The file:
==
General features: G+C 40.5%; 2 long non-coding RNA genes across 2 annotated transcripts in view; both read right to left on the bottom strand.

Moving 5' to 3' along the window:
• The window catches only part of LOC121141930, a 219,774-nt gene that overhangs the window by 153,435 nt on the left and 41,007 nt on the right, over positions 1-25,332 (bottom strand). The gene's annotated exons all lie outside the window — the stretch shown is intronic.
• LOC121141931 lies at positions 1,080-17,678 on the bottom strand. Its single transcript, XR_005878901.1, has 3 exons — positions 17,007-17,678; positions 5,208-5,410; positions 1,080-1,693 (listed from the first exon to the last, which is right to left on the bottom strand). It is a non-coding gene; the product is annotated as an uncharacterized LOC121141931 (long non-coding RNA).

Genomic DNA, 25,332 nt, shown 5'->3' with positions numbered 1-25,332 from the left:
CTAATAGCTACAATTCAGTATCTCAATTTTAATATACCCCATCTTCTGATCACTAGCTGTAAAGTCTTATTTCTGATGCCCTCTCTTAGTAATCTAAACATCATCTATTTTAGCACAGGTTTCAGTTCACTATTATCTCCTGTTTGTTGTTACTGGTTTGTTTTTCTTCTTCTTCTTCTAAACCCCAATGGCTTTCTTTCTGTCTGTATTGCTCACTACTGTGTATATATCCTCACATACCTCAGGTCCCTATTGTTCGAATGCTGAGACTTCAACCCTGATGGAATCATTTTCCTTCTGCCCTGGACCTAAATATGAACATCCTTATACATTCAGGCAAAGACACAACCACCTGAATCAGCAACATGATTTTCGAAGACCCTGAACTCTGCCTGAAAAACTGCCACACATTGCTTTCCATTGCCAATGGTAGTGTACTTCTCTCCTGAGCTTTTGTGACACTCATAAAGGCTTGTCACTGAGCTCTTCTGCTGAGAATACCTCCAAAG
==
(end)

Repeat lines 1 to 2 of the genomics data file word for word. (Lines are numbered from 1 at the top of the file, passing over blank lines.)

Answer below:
General features: G+C 40.5%; 2 long non-coding RNA genes across 2 annotated transcripts in view; both read right to left on the bottom strand.

Moving 5' to 3' along the window: